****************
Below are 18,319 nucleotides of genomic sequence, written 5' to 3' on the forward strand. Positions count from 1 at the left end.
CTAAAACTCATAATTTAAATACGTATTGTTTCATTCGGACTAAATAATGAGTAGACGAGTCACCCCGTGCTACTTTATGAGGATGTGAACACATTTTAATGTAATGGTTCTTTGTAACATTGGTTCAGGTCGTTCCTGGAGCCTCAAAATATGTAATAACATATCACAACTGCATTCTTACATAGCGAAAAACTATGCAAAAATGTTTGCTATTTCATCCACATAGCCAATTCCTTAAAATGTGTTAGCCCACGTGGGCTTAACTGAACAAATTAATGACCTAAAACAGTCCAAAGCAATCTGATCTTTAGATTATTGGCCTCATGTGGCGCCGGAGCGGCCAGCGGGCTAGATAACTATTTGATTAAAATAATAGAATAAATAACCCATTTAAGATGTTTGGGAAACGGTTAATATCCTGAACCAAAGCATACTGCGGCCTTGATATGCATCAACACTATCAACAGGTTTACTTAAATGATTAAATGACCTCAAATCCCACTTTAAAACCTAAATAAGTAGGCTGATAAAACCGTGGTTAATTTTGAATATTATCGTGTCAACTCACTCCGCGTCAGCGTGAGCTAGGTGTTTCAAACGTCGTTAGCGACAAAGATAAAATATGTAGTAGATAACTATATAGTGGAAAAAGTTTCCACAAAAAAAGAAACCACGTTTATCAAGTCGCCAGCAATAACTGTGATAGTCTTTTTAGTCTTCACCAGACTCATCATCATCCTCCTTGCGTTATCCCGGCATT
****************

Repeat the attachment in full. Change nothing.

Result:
Below are 18,319 nucleotides of genomic sequence, written 5' to 3' on the forward strand. Positions count from 1 at the left end.
CTAAAACTCATAATTTAAATACGTATTGTTTCATTCGGACTAAATAATGAGTAGACGAGTCACCCCGTGCTACTTTATGAGGATGTGAACACATTTTAATGTAATGGTTCTTTGTAACATTGGTTCAGGTCGTTCCTGGAGCCTCAAAATATGTAATAACATATCACAACTGCATTCTTACATAGCGAAAAACTATGCAAAAATGTTTGCTATTTCATCCACATAGCCAATTCCTTAAAATGTGTTAGCCCACGTGGGCTTAACTGAACAAATTAATGACCTAAAACAGTCCAAAGCAATCTGATCTTTAGATTATTGGCCTCATGTGGCGCCGGAGCGGCCAGCGGGCTAGATAACTATTTGATTAAAATAATAGAATAAATAACCCATTTAAGATGTTTGGGAAACGGTTAATATCCTGAACCAAAGCATACTGCGGCCTTGATATGCATCAACACTATCAACAGGTTTACTTAAATGATTAAATGACCTCAAATCCCACTTTAAAACCTAAATAAGTAGGCTGATAAAACCGTGGTTAATTTTGAATATTATCGTGTCAACTCACTCCGCGTCAGCGTGAGCTAGGTGTTTCAAACGTCGTTAGCGACAAAGATAAAATATGTAGTAGATAACTATATAGTGGAAAAAGTTTCCACAAAAAAAGAAACCACGTTTATCAAGTCGCCAGCAATAACTGTGATAGTCTTTTTAGTCTTCACCAGACTCATCATCATCCTCCTTGCGTTATCCCGGCATT